|

Beary: Technology and the classroom

BY HANNA BEARY | DECEMBER 19, 2014 5:00 AM

SocialTwist Tell-a-Friend

As a kid growing up in the ’90s, I remember waking up at the crack of dawn to look outside to the dew on the ground every Saturday morning and THEN watch the latest episode of my favorite cartoons.

However, with today’s technology, the latest episodes are aired nearly daily, not to mention the reruns that are aired nearly minutes after the first showing.

Technology today is not what it used to be, not even close. With the advancements that have been made, medicine, construction, and education have come a long way.

Private and public schools all across the nation are starting to integrate technology in their classrooms. According to EdTech, 74 percent of educators surveyed said technology is key to help expand the learning in the classrooms.

The Internet is a great resource. With computers and tablets in the classroom, students are able to learn viable research skills at a young age. Teachers can collaborate with others in virtually no time at all. Being able to consult or even virtually meet face-to-face also can help engage students with other students around the world, helping increase their familiarity with different cultures.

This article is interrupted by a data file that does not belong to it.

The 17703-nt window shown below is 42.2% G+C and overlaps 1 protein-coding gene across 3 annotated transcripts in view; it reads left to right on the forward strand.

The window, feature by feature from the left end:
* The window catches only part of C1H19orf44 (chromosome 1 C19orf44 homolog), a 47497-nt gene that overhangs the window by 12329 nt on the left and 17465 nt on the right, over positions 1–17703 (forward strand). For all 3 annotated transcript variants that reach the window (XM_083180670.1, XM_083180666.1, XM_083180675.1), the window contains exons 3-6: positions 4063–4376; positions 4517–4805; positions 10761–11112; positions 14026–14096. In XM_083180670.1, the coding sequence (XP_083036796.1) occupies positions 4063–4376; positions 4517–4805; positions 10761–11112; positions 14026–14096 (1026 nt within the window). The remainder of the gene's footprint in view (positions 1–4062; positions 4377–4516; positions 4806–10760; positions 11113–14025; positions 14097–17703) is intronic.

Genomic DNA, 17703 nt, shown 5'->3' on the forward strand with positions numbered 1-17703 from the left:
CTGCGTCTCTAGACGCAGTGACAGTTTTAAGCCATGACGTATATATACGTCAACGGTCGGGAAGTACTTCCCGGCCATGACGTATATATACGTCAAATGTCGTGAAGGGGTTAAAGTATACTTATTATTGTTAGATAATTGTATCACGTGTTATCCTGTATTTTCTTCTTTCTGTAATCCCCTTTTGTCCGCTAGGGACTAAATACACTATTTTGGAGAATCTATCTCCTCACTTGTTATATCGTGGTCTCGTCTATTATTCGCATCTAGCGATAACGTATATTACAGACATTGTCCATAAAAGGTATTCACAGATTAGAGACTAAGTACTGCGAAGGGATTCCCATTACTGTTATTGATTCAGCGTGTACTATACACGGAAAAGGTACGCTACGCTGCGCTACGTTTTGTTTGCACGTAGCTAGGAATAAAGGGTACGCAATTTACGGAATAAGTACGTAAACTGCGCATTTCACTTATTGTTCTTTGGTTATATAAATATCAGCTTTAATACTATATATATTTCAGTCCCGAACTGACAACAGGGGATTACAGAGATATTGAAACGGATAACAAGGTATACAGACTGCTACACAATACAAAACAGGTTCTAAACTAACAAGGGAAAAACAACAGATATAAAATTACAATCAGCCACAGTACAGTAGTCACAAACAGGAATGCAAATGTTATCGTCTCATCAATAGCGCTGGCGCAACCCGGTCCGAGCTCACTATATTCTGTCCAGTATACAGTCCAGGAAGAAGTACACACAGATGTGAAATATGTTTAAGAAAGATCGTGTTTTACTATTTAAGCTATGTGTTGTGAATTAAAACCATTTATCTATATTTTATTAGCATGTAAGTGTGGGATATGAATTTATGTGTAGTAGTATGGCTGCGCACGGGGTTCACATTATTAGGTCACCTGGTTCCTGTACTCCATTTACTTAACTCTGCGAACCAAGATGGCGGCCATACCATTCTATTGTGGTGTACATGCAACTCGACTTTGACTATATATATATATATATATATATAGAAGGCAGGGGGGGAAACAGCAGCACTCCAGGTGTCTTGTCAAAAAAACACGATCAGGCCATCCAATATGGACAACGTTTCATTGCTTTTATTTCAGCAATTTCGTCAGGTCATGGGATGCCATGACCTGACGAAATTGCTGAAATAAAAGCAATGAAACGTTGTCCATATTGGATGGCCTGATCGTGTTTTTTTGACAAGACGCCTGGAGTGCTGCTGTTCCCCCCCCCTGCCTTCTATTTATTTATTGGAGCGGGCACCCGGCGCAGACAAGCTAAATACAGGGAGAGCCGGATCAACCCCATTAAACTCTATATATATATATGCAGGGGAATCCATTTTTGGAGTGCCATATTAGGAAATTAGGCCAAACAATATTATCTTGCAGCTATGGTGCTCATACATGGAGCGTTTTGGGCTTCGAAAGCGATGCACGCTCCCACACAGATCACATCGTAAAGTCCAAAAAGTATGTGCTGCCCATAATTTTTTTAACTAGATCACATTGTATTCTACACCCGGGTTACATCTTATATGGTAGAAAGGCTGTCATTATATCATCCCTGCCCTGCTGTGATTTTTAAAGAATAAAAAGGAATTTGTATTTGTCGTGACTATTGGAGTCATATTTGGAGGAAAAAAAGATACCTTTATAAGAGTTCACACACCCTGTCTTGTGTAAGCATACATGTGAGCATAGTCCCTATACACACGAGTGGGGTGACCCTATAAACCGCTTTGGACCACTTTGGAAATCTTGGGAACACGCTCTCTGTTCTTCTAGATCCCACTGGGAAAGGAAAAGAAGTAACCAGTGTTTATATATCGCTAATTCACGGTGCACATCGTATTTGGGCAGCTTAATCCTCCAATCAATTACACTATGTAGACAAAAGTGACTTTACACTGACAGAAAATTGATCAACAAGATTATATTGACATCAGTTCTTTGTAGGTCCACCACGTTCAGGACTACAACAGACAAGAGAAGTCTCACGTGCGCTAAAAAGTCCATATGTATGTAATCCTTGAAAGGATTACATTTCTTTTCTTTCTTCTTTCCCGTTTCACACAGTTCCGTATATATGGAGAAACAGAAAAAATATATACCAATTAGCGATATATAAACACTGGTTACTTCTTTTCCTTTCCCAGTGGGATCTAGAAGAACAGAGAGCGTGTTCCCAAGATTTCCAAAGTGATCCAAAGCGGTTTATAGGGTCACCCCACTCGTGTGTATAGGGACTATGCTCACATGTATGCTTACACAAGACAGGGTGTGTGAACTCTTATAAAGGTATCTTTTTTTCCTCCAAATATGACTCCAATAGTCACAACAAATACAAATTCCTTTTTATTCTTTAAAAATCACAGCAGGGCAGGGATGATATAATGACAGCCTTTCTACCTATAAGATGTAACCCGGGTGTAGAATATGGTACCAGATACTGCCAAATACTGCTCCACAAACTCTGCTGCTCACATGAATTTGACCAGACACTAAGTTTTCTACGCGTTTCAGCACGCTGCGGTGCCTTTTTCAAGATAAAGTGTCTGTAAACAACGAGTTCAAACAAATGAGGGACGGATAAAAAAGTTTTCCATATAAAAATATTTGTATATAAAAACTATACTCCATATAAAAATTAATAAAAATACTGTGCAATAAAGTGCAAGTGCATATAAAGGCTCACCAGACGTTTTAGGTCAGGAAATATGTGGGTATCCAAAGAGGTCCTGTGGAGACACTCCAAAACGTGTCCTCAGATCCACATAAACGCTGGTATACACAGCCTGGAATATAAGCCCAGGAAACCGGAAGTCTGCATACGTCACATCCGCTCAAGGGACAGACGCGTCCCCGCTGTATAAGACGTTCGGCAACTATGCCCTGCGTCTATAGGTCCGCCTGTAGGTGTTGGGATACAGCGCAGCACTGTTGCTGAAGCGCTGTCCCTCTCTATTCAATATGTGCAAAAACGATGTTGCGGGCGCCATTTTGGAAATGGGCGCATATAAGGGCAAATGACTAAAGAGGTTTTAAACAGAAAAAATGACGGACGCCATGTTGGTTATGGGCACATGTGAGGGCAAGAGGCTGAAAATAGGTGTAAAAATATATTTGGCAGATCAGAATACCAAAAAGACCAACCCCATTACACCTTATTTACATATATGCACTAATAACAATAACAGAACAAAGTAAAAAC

Technology continues to make a lasting footprint on society, but when does the change become too much? There has been talk about textbooks being replaced by laptops.

The cost alone is enough to scare people away; laptops are still partially new in the technological world, and not every student would be able to afford to make the switch. Option No. 2, according to the Academic Help website, said the most affordable way to slash costs is to create CDs of textbooks. Of course, at the college level, this has already been accomplished.

A huge worry with the increase of technology is if it will be the next form of our teachers, and by that I mean the replacement of educators.

It is hard to imagine the education system without any educators, especially considering just how long teachers have been educating the youth. The expense of putting laptops or tablets in front of each student makes the idea of teachers being replaced seem a little silly.

It is also no surprise that these proposals aren’t exactly in line with declining school-system budgets. In politics, it gets quite tricky to try to mess with the educational system one way or another.

The excitement of new technology may never die, but the thought of it taking over the classrooms completely just isn’t bulletproof yet. The idea is great, but students still need personal communication along with written skills. Educators are still the key to a students’ success. It is up to them to help teach the students not only the old-school techniques but also about all of the new technology that continues to become more advanced.


In today's issue:





 
Privacy Policy (8/15/07) | Terms of Use (4/28/08) | Content Submission Agreement (8/23/07) | Copyright Compliance Policy (8/25/07) | RSS Terms of Use

Copyright © The Daily Iowan, All Rights Reserved.